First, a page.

Altogen’s laboratory research services include: transfection services (transient and stable); assay development and library screening; cloning and plasmid vector construction; generation of stable cell lines; siRNA design, synthesis, and validation; gene targeting (mRNA knockdown, shRNA overexpression); and custom services.

Guava Technologies this week announced the availability of its new RapidQuant IgG assays for the quantification of mouse and human antibodies. 
Used in combination with the Guava Express, Guava ViaCount, and other Guava assays, the new RapidQuant IgG assays provide antibody characterization on a single cellular analysis platform — the Guava EasyCyte Plus system.
The no-wash, microplate-based RapidQuant assays are bead-based and rely on fluorescence detection for the quantitative measurements. Standard curves are automatically produced by the software interface, removing the need for calculations performed by the user during analysis. The fluorescent intensity is proportional to the concentrations of antibody captured on the beads.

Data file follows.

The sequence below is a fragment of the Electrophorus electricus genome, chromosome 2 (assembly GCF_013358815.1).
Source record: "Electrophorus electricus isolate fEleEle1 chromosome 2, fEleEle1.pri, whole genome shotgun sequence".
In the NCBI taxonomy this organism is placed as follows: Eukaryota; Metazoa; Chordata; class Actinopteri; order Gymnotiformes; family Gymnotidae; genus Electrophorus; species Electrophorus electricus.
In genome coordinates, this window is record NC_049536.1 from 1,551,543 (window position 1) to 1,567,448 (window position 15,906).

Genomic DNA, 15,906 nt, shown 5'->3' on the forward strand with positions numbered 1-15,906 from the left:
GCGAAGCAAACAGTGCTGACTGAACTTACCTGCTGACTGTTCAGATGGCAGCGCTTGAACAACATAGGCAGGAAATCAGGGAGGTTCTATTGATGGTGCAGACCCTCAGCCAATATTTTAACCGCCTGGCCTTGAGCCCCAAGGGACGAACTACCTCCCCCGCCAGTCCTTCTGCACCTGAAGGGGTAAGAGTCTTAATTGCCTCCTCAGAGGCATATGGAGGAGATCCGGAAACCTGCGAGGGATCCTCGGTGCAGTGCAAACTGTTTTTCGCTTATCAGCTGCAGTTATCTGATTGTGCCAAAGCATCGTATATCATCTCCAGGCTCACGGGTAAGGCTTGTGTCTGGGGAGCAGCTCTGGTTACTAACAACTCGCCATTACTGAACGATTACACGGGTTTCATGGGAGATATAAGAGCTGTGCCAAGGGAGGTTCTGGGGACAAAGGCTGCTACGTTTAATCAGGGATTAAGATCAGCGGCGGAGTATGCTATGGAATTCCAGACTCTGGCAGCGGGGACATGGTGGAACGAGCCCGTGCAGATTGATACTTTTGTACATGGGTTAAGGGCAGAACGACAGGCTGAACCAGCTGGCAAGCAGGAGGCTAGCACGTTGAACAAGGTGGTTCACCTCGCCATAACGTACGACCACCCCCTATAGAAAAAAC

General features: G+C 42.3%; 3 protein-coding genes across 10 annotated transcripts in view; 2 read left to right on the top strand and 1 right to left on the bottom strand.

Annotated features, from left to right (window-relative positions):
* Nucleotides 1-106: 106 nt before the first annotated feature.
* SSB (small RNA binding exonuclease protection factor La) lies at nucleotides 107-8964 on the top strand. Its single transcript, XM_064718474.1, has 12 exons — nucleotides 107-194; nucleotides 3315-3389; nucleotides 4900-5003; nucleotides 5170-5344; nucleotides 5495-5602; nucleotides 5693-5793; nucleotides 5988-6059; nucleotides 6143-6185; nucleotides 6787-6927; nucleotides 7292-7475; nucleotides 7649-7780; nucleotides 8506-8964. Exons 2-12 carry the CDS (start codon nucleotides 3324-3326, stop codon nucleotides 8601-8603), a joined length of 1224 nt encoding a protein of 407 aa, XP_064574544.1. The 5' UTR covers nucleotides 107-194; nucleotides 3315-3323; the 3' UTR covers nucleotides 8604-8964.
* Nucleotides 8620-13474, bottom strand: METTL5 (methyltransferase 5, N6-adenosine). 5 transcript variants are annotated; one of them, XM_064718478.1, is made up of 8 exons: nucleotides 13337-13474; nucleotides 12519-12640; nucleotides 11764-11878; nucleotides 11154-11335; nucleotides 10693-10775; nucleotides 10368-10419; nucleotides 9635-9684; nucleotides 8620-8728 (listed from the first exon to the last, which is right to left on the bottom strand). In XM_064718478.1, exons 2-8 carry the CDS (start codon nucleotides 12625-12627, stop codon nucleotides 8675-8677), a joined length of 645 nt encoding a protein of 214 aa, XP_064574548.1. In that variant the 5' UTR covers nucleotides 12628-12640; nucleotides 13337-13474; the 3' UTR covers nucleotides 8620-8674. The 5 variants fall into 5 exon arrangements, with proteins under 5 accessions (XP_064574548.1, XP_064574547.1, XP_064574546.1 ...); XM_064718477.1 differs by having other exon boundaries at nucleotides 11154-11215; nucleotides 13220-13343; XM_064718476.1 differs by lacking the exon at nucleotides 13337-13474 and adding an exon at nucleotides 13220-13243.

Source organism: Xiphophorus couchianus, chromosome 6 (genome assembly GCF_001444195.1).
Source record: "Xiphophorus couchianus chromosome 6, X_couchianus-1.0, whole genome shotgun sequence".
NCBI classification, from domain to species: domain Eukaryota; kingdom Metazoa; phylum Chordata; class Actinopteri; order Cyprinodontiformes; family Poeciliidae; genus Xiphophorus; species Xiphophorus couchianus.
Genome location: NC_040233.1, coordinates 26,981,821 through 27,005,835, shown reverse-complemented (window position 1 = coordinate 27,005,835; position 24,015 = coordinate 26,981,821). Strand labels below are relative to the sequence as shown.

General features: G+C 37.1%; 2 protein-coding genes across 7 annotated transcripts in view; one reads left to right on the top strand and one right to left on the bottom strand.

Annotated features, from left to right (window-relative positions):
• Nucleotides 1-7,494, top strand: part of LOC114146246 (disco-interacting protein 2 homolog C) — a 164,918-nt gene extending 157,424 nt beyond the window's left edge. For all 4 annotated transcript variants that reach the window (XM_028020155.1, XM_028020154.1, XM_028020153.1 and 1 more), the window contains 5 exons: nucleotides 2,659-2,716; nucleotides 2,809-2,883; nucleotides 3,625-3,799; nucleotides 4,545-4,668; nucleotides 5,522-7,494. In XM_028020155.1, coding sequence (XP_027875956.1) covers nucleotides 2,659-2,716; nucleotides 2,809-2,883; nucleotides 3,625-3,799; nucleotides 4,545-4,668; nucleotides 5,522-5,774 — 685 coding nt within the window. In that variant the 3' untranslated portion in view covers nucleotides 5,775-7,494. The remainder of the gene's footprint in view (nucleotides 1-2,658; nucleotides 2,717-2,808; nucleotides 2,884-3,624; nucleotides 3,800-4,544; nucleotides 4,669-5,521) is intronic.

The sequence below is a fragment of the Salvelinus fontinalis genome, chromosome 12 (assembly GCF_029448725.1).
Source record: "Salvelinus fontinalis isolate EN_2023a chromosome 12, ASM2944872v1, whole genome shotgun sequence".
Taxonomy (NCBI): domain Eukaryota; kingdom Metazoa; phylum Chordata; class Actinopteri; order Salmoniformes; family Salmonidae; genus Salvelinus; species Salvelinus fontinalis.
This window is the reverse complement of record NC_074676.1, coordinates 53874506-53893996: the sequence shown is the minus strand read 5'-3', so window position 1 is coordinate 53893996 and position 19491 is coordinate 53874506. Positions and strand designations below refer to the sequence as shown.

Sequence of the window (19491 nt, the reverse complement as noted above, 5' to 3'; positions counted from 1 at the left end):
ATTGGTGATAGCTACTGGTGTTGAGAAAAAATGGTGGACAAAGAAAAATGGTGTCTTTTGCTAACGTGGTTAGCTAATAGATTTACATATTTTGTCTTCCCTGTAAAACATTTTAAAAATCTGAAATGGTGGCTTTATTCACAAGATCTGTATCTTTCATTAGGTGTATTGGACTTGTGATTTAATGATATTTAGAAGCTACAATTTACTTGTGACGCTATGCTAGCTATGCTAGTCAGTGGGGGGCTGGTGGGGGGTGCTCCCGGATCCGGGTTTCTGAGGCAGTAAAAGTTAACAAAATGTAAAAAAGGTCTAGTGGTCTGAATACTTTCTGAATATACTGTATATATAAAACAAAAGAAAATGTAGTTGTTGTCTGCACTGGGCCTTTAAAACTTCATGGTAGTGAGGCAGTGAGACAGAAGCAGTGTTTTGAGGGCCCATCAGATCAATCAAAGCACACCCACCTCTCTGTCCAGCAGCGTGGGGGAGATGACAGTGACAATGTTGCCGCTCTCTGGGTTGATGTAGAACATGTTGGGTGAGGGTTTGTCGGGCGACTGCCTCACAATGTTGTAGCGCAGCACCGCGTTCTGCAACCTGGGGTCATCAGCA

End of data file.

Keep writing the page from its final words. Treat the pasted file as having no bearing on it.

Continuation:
RapidQuant assays have been tested with human and mouse antibodies of all IgG subtypes and in many types of hybridoma media, the manufacturer said. RapidQuant kits are specific for IgG and are not hindered by the presence of fetal bovine serum or IgM in the media.
The RapidQuant Assay can be used to determine absolute concentrations of antibody present in cell culture medium or in purified preparations by comparison to a standard curve. Results from this assay can also be combined with results from the Guava Express assay to determine relative antibody affinities.